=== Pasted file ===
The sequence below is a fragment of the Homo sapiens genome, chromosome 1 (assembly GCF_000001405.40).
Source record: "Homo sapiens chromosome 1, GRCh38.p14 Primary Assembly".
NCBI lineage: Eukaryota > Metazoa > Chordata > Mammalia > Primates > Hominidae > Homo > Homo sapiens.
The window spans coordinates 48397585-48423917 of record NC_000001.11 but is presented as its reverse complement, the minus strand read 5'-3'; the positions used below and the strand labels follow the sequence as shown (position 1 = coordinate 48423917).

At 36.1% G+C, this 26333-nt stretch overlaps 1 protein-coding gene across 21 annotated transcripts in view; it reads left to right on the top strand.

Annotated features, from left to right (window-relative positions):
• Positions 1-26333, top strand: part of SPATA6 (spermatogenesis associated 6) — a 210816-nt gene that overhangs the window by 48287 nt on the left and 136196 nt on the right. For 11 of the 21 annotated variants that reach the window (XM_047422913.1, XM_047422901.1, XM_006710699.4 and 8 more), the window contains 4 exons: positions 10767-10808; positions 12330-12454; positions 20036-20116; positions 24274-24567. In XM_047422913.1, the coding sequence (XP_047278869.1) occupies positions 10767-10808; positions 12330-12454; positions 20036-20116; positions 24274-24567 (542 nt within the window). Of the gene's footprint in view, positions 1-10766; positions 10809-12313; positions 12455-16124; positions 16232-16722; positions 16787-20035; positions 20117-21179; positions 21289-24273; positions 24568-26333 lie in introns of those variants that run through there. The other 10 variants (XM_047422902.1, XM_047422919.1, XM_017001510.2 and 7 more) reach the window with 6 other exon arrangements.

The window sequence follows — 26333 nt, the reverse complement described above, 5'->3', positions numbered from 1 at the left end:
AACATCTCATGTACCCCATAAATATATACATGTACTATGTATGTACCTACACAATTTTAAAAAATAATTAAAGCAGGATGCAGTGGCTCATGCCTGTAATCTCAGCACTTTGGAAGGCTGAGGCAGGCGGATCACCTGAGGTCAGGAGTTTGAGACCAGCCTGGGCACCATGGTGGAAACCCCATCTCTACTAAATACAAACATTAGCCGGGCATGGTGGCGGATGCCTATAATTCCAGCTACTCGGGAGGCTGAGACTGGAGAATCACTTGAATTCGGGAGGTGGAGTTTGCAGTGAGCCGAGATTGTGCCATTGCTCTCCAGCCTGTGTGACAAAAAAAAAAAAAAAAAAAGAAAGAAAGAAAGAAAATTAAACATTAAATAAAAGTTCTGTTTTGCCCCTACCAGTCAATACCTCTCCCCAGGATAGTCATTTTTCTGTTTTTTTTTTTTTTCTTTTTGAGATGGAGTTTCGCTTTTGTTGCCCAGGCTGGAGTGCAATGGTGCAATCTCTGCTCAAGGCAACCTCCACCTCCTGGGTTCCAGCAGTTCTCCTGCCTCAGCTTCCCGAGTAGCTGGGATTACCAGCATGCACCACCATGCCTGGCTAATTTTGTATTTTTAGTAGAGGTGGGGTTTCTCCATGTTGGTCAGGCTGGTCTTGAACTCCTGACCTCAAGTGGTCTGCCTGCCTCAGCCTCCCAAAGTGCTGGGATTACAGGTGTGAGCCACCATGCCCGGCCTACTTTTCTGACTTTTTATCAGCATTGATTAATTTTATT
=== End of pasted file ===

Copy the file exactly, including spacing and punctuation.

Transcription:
The sequence below is a fragment of the Homo sapiens genome, chromosome 1 (assembly GCF_000001405.40).
Source record: "Homo sapiens chromosome 1, GRCh38.p14 Primary Assembly".
NCBI lineage: Eukaryota > Metazoa > Chordata > Mammalia > Primates > Hominidae > Homo > Homo sapiens.
The window spans coordinates 48397585-48423917 of record NC_000001.11 but is presented as its reverse complement, the minus strand read 5'-3'; the positions used below and the strand labels follow the sequence as shown (position 1 = coordinate 48423917).

At 36.1% G+C, this 26333-nt stretch overlaps 1 protein-coding gene across 21 annotated transcripts in view; it reads left to right on the top strand.

Annotated features, from left to right (window-relative positions):
• Positions 1-26333, top strand: part of SPATA6 (spermatogenesis associated 6) — a 210816-nt gene that overhangs the window by 48287 nt on the left and 136196 nt on the right. For 11 of the 21 annotated variants that reach the window (XM_047422913.1, XM_047422901.1, XM_006710699.4 and 8 more), the window contains 4 exons: positions 10767-10808; positions 12330-12454; positions 20036-20116; positions 24274-24567. In XM_047422913.1, the coding sequence (XP_047278869.1) occupies positions 10767-10808; positions 12330-12454; positions 20036-20116; positions 24274-24567 (542 nt within the window). Of the gene's footprint in view, positions 1-10766; positions 10809-12313; positions 12455-16124; positions 16232-16722; positions 16787-20035; positions 20117-21179; positions 21289-24273; positions 24568-26333 lie in introns of those variants that run through there. The other 10 variants (XM_047422902.1, XM_047422919.1, XM_017001510.2 and 7 more) reach the window with 6 other exon arrangements.

The window sequence follows — 26333 nt, the reverse complement described above, 5'->3', positions numbered from 1 at the left end:
AACATCTCATGTACCCCATAAATATATACATGTACTATGTATGTACCTACACAATTTTAAAAAATAATTAAAGCAGGATGCAGTGGCTCATGCCTGTAATCTCAGCACTTTGGAAGGCTGAGGCAGGCGGATCACCTGAGGTCAGGAGTTTGAGACCAGCCTGGGCACCATGGTGGAAACCCCATCTCTACTAAATACAAACATTAGCCGGGCATGGTGGCGGATGCCTATAATTCCAGCTACTCGGGAGGCTGAGACTGGAGAATCACTTGAATTCGGGAGGTGGAGTTTGCAGTGAGCCGAGATTGTGCCATTGCTCTCCAGCCTGTGTGACAAAAAAAAAAAAAAAAAAAGAAAGAAAGAAAGAAAATTAAACATTAAATAAAAGTTCTGTTTTGCCCCTACCAGTCAATACCTCTCCCCAGGATAGTCATTTTTCTGTTTTTTTTTTTTTTCTTTTTGAGATGGAGTTTCGCTTTTGTTGCCCAGGCTGGAGTGCAATGGTGCAATCTCTGCTCAAGGCAACCTCCACCTCCTGGGTTCCAGCAGTTCTCCTGCCTCAGCTTCCCGAGTAGCTGGGATTACCAGCATGCACCACCATGCCTGGCTAATTTTGTATTTTTAGTAGAGGTGGGGTTTCTCCATGTTGGTCAGGCTGGTCTTGAACTCCTGACCTCAAGTGGTCTGCCTGCCTCAGCCTCCCAAAGTGCTGGGATTACAGGTGTGAGCCACCATGCCCGGCCTACTTTTCTGACTTTTTATCAGCATTGATTAATTTTATT